After a nearly five-year drought across the state of California, we are finally starting to see some relief. January has been a bit of a miracle month for our state. We’ve seen about double the amount of precipitation in California for this time of year, and some experts are saying that this could finally mean the end of the water shortage we’ve been dealing with for so long.
With all this rainfall, it would be easy to make the assumption that groundwater levels will be rising, and that locating well water in California would be much easier. Unfortunately, this is not always the case. Groundwater and rainwater, although definitely intertwined, do not necessarily correlate. An increase in rainfall does not necessarily mean an increase in groundwater.
We’re all familiar with the story of the tortoise and the hare, and the motto that goes with it: “Slow and steady wins the race.” Well, the same idea applies when we’re talking about rainwater and groundwater. Rainwater is like the hare in the story. The sky opens up and the rainwater comes rushing down to earth in torrents, but it often never even reaches the inner parts of the earth where it can become groundwater.
If you’ve ever taken the time to look at the ground during a rainstorm, you’ll always notice little rivers making their way downhill or across your yard. This is what we’d call surface runoff. Surface runoff is the flow of water that occurs when excess storm water flows across the earth’s surface. With the types of storms we’ve been having in California recently, the rainwater comes down so quickly that it doesn’t even have a chance to seep into the ground. Instead, it makes its way across the surface of the ground until it reaches a receiving body of water such as a stream or river.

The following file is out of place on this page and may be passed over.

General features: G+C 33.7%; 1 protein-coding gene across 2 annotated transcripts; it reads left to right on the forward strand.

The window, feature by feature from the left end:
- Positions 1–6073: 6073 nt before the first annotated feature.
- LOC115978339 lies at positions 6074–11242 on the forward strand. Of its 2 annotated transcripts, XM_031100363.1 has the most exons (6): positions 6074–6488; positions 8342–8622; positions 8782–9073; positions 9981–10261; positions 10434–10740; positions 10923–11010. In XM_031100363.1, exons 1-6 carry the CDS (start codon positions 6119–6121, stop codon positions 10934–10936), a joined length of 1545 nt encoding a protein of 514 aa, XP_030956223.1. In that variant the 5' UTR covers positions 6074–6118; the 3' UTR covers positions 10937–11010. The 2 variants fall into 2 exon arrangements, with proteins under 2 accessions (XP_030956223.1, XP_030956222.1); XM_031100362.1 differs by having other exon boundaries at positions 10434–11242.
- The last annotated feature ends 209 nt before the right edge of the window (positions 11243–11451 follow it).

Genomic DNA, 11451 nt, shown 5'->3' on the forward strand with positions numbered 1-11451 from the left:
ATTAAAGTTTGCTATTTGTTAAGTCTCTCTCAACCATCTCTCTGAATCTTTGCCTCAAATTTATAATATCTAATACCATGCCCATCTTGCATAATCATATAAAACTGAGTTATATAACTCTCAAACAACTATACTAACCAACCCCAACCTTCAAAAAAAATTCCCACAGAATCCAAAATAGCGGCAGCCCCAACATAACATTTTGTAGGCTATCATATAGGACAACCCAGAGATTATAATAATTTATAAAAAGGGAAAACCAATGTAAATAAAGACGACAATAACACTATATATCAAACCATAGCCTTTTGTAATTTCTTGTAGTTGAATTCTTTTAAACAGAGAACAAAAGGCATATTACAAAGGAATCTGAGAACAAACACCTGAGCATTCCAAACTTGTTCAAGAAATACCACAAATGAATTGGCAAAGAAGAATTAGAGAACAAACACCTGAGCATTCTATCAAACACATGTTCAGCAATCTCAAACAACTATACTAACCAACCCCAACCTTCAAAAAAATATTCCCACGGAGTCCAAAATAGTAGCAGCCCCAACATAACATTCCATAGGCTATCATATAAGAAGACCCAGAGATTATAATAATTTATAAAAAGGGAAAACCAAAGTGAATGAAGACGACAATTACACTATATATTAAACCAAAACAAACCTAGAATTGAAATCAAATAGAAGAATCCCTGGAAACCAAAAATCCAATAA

So if rainwater is the hare in our comparison, where does the tortoise come in? Snow is actually the slow winner in our situation. Even if snow comes down fast and furious and accumulates on top of the ground, it will still melt at a very slow rate. Water from melting snow has the time to permeate the ground and become part of a groundwater reservoir. At the end of the day, the much slower process of snow melting is more helpful in increasing groundwater supply than the heaviest rainstorm could ever be.
Although the most recent rainstorms in California may not be helping the groundwater situation, the good news is that we’ve seen record snowfalls in parts of northern California during the past few months as well. So if you’re looking to drill a new well this year, give us a call now to start the process. As we move forward into the spring and things begin to warm up, we can hope to see groundwater levels rising, which will be ideal if you’re looking at locating well water in California in 2017. To learn more, or to schedule an appointment, please get in touch with National Groundwater Surveyor Inc. today!
From single family home sites to large agricultural wells, call National Groundwater Surveyor at 800-980-7429.
We also provide Groundwater Surveys in Nevada and Oregon!